A Critical Appreciation of the short story “Hills Like White Elephants” by Ernest Hemingway


The very name Ernest Hemingway, the Nobel Prize Laureate (1954) is embalmed with the true essence of American Literature. And his works reflect his versatility and genius in the field of Literature. In the year 1927 Earnest Hemingway published ‘Men Without Women’, a collection of short stories by the renown American publication namely Charles Scribner’s Sons, in both hardback and paperback covers. And among all those brilliant short stories, ‘Hills Like White Elephant’ is the most extensively read and analyzed by the readers and literary critics, displaying several vital issues regarding human psychology. This story is a masterpiece with a subtle thought and writing technique. The story barely contains a thousand words but with this striking precision, the story penetrates the hearts of the unnumbered readers like a needle of emotion. And this outstanding brilliance makes him one of the greatest Literary Figures of America and of the whole Globe as well.


The plot of the story reveals the chatting between an American man and a girl, sitting at the table drinking beer outside a bar that neared a railway station in Spain and waiting for the train to reach Madrid.


“Close against the side of the station… The American and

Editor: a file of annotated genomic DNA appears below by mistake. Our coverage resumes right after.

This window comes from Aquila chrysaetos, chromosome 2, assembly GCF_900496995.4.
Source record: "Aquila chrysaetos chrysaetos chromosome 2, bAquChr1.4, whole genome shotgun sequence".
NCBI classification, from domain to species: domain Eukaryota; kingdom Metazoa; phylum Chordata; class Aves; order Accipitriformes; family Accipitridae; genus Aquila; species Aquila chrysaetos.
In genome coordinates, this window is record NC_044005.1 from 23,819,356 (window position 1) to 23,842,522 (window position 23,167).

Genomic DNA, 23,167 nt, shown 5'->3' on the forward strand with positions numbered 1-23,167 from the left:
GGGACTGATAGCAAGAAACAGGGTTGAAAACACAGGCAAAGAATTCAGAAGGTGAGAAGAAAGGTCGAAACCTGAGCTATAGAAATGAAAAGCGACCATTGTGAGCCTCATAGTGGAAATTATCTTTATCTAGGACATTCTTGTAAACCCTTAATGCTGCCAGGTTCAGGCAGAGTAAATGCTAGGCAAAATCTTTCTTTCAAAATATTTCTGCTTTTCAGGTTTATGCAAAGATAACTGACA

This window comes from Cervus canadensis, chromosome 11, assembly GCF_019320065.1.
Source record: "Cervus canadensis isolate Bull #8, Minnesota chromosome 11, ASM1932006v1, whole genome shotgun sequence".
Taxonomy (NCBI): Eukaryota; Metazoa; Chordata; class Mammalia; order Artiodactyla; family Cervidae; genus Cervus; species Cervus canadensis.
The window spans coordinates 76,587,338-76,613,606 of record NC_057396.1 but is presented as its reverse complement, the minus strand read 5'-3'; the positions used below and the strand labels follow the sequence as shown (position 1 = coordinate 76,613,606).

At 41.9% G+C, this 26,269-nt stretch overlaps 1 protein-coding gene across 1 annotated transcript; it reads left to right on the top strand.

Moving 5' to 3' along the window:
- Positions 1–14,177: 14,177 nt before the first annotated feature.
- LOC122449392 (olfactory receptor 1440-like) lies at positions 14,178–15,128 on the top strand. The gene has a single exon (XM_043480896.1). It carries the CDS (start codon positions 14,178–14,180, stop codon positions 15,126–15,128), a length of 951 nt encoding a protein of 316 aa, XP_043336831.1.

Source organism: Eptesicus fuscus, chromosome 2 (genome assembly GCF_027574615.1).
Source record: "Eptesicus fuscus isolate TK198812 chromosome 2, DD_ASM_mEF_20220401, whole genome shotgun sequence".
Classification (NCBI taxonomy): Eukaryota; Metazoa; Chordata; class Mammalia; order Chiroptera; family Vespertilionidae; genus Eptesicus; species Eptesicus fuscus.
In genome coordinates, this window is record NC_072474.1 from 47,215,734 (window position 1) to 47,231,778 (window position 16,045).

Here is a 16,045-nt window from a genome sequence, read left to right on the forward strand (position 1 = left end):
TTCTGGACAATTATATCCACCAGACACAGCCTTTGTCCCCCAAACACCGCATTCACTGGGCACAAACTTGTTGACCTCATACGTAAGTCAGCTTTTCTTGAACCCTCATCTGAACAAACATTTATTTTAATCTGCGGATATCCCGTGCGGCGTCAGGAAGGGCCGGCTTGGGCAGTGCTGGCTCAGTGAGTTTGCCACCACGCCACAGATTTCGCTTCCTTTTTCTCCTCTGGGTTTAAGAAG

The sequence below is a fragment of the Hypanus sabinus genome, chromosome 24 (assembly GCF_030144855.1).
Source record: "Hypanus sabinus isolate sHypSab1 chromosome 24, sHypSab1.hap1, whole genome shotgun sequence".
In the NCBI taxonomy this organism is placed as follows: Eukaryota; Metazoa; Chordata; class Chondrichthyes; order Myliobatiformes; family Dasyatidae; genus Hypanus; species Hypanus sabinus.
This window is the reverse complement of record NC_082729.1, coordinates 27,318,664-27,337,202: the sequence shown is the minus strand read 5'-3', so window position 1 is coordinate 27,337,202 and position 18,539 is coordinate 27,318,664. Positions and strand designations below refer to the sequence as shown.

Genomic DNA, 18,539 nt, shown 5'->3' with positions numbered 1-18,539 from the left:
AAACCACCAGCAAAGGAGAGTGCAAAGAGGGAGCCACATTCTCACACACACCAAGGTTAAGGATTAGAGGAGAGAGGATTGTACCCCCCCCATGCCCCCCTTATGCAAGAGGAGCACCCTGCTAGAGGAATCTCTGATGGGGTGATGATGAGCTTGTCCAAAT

the girl with him sat at a table in the shade, outside the building.”


The man is trying to convince the girl for an abortion and the girl condemns it from the core of her heart. Though in the whole story, there is no single line that reveals it straight. It is only their conversation that unmasks it.


The story contains a plethora of symbols and images. The story is featured with the symbolic conflict between productivity or fertility and barrenness or sterility. The male dominion over the female in the society is inked in this short-story with the use of brilliant symbols. The very title of the short story Hills Like White Elephant’ is symbolic. It is symbolically referred to as the sacred things just like the pregnancy of the girl. And in another way, it is also reflecting the devoid of any color that symbolically reflects the desolate mental condition of the girl having a devastating feeling of a forceful incoming abortion.